SAN FRANCISCO -- The Cubs had scuffled offensively in their last series, they were facing two-time Cy Young winner Tim Lincecum on a cool night, and the Giants were trying to stay in the playoff race.
Who would've figured Randy Wells would end up with a shaving-cream pie to celebrate his first shutout or that Lincecum would serve up three homers?
Blake DeWitt belted a three-run homer and Alfonso Soriano, Geovany Soto and Carlos Pena each hit solo shots to help Wells finish August unbeaten as the Cubs roughed the Giants, 7-0, on Monday night.
Lincecum had given up three home runs in his 14 previous outings combined, so when Soriano connected to lead off the fifth, that appeared to be it.
"At 1-0, you figure that's the way it's going to end," Cubs manager Mike Quade said.
Wells (6-4) delivered a strong counter. He gave up two hits -- a double by Andres Torres with two outs in the third and a single by pinch-hitter Mike Fontenot with one out in the eighth -- and struck out seven. It's a good finish for the right-hander, 29, who had to go on the disabled list after his first start April 4 because of a strained right forearm.
"There's just no guarantee when you come back from something like that, especially when it's the first time [he's been on the DL], that you're going to be the guy you were before and sometimes it takes longer," Quade said. "He certainly has pitched well."
Wells didn't shake Soto off very much.
"We get in this [groove] where it flows," Soto said. "All the credit should go to him -- he made his pitches and didn't leave many balls up. That was good."
A pep talk earlier this season from teammate Ryan Dempster helped Wells.
"It was about being a good pitcher," Wells said. "It was kind of 'Quit making excuses and feeling sorry for yourself because your arm has been bothering you and pitch like you know you can pitch,' because whatever I was doing wasn't working. That was pretty much it."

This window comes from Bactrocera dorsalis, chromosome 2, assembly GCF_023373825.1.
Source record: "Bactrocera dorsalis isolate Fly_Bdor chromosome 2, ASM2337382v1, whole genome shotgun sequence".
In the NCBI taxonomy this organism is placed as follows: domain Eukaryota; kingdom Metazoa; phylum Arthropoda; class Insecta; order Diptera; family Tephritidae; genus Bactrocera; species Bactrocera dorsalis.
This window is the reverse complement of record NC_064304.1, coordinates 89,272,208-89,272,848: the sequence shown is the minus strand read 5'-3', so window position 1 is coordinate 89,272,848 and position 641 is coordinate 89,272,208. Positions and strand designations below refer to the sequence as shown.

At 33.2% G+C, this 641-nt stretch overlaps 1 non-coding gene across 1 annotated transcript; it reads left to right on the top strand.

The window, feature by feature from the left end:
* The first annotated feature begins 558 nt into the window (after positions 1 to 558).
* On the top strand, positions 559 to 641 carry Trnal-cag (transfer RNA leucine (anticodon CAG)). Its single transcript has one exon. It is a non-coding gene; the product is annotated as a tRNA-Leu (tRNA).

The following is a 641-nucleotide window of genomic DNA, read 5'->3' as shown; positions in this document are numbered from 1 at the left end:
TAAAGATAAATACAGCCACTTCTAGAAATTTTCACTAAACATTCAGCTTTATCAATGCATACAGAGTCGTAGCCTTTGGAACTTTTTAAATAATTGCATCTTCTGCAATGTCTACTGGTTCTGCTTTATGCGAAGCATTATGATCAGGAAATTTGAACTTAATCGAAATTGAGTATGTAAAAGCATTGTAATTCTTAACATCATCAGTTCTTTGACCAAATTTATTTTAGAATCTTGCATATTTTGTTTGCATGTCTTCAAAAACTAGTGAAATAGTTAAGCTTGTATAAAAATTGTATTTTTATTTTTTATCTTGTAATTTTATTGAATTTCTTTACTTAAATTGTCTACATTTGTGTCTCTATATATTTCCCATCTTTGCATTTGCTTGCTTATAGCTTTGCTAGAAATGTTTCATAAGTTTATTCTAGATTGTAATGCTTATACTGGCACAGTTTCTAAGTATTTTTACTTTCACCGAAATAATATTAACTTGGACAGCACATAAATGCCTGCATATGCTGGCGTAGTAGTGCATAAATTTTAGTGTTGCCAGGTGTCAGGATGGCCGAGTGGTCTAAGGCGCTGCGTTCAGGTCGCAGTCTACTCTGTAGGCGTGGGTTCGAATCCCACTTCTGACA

He received a celebratory shaving-cream pie, his first since his first win.
"It's pretty fun," Wells said.
Quade told Wells prior to the ninth that he was sticking with the right-hander. Kerry Wood was up just in case.
"I felt like I was throwing the ball good enough and attacking the zone and could come away with three quick outs," said Wells, who notched his first shutout at any level.
The win was only the Cubs' second in the last nine games; they started August 11-3.
Lincecum (12-11) served up all but Pena's blast, and it's the first time in his career he has given up three homers in one game.
"We tried to make him work, tried to make him throw a lot of pitches," DeWitt said. "Runs are hard to come by against a guy like that and we were able to score a couple tonight."
The game didn't begin well for the Cubs as Starlin Castro doubled to lead off and reached third on DeWitt's grounder but was stranded as Aramis Ramirez flied out, Pena walked and Marlon Byrd grounded out on the first pitch he saw.
Soriano connected in the fifth, launching a 1-2 pitch into the left-center-field seats for his 23rd homer. Soto ended an 0-for-25 skid when he led off the seventh with his 14th homer to make it 2-0.
"That felt really good," Soto said. "I'm grinding, working with [hitting coach] Rudy [Jaramillo] and trying to be where I need to be and finish strong."
Wells walked and Castro reached on an error by shortstop Orlando Cabrera to set up DeWitt's blast, his fifth, and chase Lincecum.
"He's a great pitcher," DeWitt said of the Giants right-hander. "Runs are hard to come by against a guy like that. Wells stepped up and pitched about as well as you could pitch. ... He was locating everything, throwing right at guys and throwing strikes. That's all he has to do to be successful."
One out later, Pena belted an opposite-field homer off Steve Edlefsen, Pena's first to left this season. He did have two to left-center.
It's the first time the Cubs have hit three homers in one inning since June 9, 2010, when they did so against the Brewers. In the just-completed three-game series in Milwaukee, they hit two homers.
Byrd added an RBI single in the ninth after DeWitt tripled to lead off the frame.
For Wells and another young Cubs starter, Casey Coleman, every outing is a chance to prove they belong next year.
"You're auditioning every time you go out and play," Quade said. "[Instead of auditioning], I'd rather say that they're trying to find out who they can be. Randy, to me more than Casey, knows who he can be and has been that guy, and Casey is just trying to get better and be more consistent so he can pitch at this level. Both of those guys are obviously searching and working to get better."
Carrie Muskat is a reporter for MLB.com. She writes a blog, Muskat Ramblings, and you can follow her on Twitter @CarrieMuskat. This story was not subject to the approval of Major League Baseball or its clubs.